Eighty-seven percent of candidates who campaigned for legislative seats in the June 8 primary filed
personal financial disclosure (PDFs) reports, up nine percentage points from 2019, according to an analysis by the New Jersey Election Law Enforcement Commission (ELEC).
Following a long-standing pattern, incumbents were more conscientious than challengers about submitting their reports.
Of the 108 incumbents pursuing either state Senate or Assembly seats, 102 (94%) filed their statutorily
mandated disclosure forms. That was slightly below the 95 percent compliance rate in 2019. During the best year for incumbent compliance in 2015, compliance was 100 percent.
Among the 145 challengers seeking to become state lawmakers, 117 (81%) complied with the law
requiring them to give voters a glimpse of their personal finances. That was an improvement over the 66 percent compliance rate in 2019. The best challenger compliance rate since ELEC began doing this analysis in 2011 was 90 percent in 2013.
During the current election year, Republican incumbents had the highest compliance rate at 95 percent
followed by Democratic incumbents at 94 percent. Republican challengers lagged the most at 79 percent.
Democratic challengers did better at 85 percent.
Compared to the 87 percent average for all candidates, all Democratic candidates were higher at 90 percent while all Republican candidates were lower at 84 percent.
New Jersey law requires candidates for Governor, Lieutenant Governor, the State Senate, and the
Assembly to file a seven-page personal financial disclosure reports during the year of their candidacy.
The disclosure forms ask candidates to identify sources of earned income, such as salaries or bonuses, and unearned income, such as rents and dividends. Disclosure is required if the source of income exceeds $1,000 in any one category. The statements list only sources of income, not dollar amounts. Candidates must also report sources of income received by spouses and children of candidates.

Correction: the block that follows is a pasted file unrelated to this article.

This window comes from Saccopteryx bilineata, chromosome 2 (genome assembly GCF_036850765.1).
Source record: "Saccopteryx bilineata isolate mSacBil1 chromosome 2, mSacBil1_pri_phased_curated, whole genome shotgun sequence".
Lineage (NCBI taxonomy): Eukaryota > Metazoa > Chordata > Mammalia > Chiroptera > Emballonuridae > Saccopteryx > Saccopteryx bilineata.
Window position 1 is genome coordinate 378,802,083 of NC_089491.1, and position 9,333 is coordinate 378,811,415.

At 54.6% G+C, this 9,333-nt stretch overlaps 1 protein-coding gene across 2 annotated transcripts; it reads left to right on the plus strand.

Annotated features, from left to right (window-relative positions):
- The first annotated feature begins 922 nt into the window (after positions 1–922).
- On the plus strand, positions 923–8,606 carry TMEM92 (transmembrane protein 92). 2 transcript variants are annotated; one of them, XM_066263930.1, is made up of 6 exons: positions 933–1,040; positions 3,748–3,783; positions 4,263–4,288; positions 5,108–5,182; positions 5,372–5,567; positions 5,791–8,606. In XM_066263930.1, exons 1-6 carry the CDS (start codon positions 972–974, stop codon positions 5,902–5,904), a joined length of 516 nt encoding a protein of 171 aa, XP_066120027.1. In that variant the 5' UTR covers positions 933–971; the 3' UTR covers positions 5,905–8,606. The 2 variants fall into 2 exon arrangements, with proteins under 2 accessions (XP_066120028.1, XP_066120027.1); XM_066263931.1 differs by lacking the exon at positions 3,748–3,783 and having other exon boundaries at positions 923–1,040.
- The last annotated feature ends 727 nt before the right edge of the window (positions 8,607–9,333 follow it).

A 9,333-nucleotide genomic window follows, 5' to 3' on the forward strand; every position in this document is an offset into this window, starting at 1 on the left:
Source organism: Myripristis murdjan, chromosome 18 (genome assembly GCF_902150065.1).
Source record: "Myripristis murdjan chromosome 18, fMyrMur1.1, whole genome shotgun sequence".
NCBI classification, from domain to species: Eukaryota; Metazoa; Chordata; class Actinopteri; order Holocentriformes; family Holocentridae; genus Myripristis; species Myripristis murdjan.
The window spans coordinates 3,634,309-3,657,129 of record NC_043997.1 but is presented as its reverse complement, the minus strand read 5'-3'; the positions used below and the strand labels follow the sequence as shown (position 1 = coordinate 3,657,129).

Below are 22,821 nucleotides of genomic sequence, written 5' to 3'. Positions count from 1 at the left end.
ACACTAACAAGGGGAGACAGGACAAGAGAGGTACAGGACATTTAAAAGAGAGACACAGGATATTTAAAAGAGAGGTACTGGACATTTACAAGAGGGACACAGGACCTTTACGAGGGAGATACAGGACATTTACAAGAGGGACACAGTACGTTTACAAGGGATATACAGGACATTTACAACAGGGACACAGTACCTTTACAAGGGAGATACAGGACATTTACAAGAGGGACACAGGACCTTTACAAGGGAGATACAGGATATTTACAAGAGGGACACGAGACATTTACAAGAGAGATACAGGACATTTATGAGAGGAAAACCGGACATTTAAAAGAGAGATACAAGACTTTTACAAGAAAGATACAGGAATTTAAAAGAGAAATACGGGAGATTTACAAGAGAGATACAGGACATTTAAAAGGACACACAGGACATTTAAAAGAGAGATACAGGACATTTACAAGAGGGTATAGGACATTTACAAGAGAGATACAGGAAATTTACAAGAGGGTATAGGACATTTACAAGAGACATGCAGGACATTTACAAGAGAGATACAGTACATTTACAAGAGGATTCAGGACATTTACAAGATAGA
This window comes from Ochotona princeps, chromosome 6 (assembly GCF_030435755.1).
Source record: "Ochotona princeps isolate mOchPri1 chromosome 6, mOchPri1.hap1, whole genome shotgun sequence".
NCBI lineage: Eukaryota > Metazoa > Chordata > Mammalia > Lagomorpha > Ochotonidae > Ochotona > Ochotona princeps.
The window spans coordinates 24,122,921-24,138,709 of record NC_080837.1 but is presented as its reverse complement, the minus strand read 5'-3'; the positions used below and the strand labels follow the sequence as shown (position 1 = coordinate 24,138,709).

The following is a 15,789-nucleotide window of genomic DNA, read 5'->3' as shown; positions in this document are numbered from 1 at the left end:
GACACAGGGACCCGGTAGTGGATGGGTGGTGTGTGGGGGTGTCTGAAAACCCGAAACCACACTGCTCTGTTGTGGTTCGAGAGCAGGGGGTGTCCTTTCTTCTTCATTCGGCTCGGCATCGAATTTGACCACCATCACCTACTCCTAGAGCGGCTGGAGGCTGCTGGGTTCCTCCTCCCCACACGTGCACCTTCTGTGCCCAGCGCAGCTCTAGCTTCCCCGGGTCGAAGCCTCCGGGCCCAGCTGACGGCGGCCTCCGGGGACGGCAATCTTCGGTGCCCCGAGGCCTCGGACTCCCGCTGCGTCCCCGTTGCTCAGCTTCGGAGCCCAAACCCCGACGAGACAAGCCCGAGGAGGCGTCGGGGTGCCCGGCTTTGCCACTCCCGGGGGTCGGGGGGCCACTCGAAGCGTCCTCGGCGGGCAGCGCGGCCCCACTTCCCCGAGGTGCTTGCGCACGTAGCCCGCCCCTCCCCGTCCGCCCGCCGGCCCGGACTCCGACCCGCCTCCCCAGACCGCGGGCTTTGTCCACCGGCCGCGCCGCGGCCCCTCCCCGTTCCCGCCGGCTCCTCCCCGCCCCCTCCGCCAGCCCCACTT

Candidates also must disclose gifts valued at more than $250, and whether they own any property in a city where casino gambling is authorized. Candidates can face fines up to $1,000 if they fail to file their PFD.
Jeff Brindle, ELEC’s Executive Director, called on the Legislature to adopt a bipartisan Commission
recommendation to move to May 15 the deadline for the filing of personal financial disclosure reports.
This year, candidates were supposed to submit these forms within 10 days after the April 1 deadline for filing primary nomination petitions. This can cause difficulties both for the candidates and ELEC.
May 15 is the same date that incumbent legislators must file separate disclosure forms with the Office of
Legislative Services. “Using the same deadline for both reports makes more sense. The filing process will be smoother and still provide disclosure well before the election,” said Brindle.
Copies of personal financial disclosure forms can be viewed by going to the “Candidate / Committee
Filing Report” search page (http://www.elec.state.nj.us/ELECReport/SearchCandidate.aspx) and entering the candidate’s name. Look for form PFD-1.
The cutoff date for the compliance checks in this report was June 10, 2021. Reports filed after that date
are not included in the totals.